The African Business Roundtable's vision for Africa as an investment center
The African Business Roundtable (ABR), a group of visionary business leaders who saw very early the need for Africa to position itself well in the global market to attract investments to the continent, has marked this year its 32nd year of existence. Founded with the primary objective of boosting the African private sector, the ABR has successfully positioned itself at the forefront of the global movement for the development of Africa and her people.
Recognizing the many steps that are needed, ABR has built a multi-step process and set it in progress. First off, the organization plans on re-establishing itself on a grassroots basis by building and strengthening its presence, relevance and visibility per country. The intention is to achieve this by creating Country Ofﬁces that would act as annexe and direct point of contact with businesspersons of each particular country and its respective private sector.
“The strategy is to apply a “bottoms up” approach in our bid for private sector engagements and eventual developments. We picture this plan creating a direct connection to our intended target for us at all levels. That is engagement at country level, sub-regional level, regional level, continental level and ﬁnally spreading outwards into the global business sphere. Properly executed, every voice both on our organisation’s side and that of the Africans we are representing would be clearly heard. With this, we also hope to foster a strong sense of unity amongst Africans while lending a strong and clear voice to the continent’s private sector,” ABR 30th Anniversary Commemorative Book.
“As big and inﬂuential as we are, the saying that no man is an island comes to mind. We recognise that there are certain areas we may not yet cover. And so, we plan on collaborating and cooperating very closely with pan- African, continental/regional business associations that hold similar missions and objectives with us. This is necessary as one of our standing mandate is unity, the kind that brings Africans together with the sole objective of positive growth. Using MOUs, we believe that many a mutually beneﬁcial relationships can be created and shared with other organisations. One of such programmes is the African Continental Free Trade Area (AfCFTA), which is the African Union’s initiatives aimed at creating a single continent-wide market for goods and services. It would hopefully promote the movement of capital and persons of skills between participant countries. The AfCFTA will bring together 55 African countries with a combined population of 1.2 billion people and a combined GDP of more than US$3.4 trillion, a kind of initiative that ABR would very much like to be a part of,”ABR 30th Anniversary Commemorative Book.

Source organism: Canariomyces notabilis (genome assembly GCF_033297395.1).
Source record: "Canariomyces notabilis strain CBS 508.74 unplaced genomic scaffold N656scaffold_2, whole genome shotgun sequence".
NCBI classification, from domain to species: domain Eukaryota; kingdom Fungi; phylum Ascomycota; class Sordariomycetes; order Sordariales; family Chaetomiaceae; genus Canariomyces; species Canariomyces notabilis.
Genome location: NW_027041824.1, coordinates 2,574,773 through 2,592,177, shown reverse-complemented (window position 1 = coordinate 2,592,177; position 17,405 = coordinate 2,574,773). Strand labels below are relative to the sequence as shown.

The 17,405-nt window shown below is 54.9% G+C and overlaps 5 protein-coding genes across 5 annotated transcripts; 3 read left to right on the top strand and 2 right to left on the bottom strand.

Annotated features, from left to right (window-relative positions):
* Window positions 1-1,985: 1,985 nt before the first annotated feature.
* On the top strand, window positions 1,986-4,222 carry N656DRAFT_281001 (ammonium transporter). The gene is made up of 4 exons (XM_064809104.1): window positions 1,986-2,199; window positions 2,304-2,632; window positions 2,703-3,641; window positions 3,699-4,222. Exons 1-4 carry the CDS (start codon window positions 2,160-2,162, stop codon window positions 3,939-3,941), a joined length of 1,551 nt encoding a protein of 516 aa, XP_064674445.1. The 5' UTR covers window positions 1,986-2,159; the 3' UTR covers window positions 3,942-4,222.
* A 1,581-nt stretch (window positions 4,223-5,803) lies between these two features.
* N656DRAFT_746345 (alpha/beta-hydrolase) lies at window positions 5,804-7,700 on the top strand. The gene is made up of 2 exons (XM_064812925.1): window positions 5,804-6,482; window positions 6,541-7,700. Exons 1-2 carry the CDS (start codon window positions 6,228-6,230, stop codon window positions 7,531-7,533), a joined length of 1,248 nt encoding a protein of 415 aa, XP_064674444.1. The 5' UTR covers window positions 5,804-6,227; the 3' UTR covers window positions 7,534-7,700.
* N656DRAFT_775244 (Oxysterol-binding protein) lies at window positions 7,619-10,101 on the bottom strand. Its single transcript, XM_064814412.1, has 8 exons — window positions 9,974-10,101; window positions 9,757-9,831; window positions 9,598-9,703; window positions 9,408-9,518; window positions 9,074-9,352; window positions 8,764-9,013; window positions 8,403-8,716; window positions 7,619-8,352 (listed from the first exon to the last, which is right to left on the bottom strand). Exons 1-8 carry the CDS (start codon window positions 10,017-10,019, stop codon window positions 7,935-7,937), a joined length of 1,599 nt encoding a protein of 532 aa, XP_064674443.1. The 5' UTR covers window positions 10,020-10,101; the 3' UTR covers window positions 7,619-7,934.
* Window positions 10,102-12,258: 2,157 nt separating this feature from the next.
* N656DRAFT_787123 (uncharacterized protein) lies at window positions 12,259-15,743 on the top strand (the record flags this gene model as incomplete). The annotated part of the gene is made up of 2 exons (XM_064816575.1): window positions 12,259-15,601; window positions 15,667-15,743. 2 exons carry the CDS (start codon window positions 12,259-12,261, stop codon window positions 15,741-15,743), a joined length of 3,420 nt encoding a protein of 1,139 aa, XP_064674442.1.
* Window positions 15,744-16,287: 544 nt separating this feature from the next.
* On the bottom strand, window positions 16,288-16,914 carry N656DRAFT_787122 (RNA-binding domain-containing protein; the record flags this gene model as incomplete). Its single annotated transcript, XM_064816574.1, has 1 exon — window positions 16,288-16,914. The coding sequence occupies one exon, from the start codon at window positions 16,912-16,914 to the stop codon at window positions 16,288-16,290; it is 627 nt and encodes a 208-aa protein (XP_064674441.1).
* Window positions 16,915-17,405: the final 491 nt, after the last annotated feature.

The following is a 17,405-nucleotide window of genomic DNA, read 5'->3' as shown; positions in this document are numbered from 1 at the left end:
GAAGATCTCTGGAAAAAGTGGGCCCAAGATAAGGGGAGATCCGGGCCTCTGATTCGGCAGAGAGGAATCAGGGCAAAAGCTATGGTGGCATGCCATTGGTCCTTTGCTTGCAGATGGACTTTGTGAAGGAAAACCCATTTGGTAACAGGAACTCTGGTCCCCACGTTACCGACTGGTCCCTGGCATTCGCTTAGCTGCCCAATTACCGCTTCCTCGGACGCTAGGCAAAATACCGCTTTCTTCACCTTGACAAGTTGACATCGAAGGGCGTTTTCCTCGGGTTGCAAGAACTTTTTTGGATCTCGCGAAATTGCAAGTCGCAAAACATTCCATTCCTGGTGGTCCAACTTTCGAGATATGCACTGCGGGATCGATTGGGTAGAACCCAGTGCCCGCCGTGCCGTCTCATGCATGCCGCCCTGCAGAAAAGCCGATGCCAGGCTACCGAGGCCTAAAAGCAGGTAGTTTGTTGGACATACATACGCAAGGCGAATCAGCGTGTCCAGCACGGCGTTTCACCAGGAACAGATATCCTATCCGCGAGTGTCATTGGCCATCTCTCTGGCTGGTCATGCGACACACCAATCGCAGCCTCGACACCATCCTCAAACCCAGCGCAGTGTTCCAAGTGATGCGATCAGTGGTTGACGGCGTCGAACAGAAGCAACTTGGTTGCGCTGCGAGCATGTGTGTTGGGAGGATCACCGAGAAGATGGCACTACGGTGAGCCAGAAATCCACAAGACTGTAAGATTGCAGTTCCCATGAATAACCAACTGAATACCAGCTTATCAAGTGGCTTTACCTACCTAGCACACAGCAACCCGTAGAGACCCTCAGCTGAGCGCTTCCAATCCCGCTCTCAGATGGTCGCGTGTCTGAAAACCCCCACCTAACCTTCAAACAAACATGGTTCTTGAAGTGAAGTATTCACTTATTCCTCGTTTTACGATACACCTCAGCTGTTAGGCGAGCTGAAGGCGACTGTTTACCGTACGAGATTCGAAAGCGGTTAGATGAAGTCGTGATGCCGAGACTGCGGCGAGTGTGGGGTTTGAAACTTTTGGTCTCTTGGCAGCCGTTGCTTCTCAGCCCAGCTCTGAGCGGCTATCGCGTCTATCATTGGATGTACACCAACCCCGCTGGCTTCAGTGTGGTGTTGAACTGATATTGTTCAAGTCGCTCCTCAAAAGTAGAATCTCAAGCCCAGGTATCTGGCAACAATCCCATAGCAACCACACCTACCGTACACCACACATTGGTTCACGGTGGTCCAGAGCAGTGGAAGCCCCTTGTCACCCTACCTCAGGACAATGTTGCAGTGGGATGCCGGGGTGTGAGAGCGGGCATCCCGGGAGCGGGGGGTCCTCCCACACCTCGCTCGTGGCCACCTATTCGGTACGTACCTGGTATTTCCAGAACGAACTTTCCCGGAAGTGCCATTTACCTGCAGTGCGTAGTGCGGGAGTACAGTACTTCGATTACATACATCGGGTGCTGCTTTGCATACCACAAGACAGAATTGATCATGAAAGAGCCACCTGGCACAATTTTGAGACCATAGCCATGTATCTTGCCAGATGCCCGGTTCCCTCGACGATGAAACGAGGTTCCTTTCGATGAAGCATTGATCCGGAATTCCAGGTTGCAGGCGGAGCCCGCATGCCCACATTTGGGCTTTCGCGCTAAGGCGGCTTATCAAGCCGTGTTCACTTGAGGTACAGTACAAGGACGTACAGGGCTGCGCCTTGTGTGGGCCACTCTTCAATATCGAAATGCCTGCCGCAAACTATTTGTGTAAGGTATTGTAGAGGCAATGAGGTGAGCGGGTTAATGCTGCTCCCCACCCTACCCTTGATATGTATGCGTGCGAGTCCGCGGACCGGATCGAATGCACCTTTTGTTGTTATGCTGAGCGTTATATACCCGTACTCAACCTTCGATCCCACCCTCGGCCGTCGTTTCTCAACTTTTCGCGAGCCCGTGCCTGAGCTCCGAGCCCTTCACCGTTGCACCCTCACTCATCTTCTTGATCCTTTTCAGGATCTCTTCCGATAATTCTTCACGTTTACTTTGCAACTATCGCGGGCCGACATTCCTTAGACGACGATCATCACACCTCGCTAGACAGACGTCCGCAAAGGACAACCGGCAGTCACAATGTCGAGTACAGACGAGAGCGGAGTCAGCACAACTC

With a robust ﬁve-year business plan, ABR plans to implement short, mid and long-term strategic objectives that would all lend to the eventual growth and development of the African economy. We plan on developing programmes that enable indigenous African enterprises in the private sector to build capacity that allows for these business persons to be relevant stakeholders in the local (country) and African economic space. Using this, we hope that these business persons are also able to acquire skills, expertise and knowledge to operate and seek opportunities in the global business arena. Indigenous entrepreneurs can develop to become global brands and notable business champions. Also building on the capacity these organisations and businesses that our initiatives helped foster, we hope that they can forge formidable business partnerships with ﬁrms and entrepreneurs from the more developed and emerging economies. All this would be in a bid to leverage on the expertise, ﬁnancial resources and technology of international partners.
The future of the continent is at a crossroads — a point where every decision now carries with it more impact than ever before. Our organisation, the African Business Roundtable knows this. We have identiﬁed the situation of things and we wish to help make all the difference in the development of the African economy. As our mandate has always been, we intend to be around to help guide this new direction of the African private sector. ABR wishes to push towards a place of forward-thinking and self- sufﬁcient growth. This is a pivotal stage in the coming years for the African economy.
About the African Business Roundtable
The African Development Bank Group set up the African Business Roundtable in 1990. The African Business Roundtable is Africa’s foremost and continent-wide association of businesses and business leaders. It is an independent, non-partisan, non-profit private sector funded organization, committed to fostering African private sector-led economic growth and social development in Africa.
About the African Business Roundtable
The African Development Bank Group set up the African Business Roundtable in 1990. Today the ABR is Africa’s foremost and continent-wide association of businesses and business leaders, and is the representative of the African Business Society to the United Nations. An independent, non-partisan, non-profit private sector funded organization, The African Business Roundtable is an NGO in Special Consultative Status with the Economic and Social Council of the United Nations (ECOSOC) and is the only organization representing the African Private Sector within ECOSOC.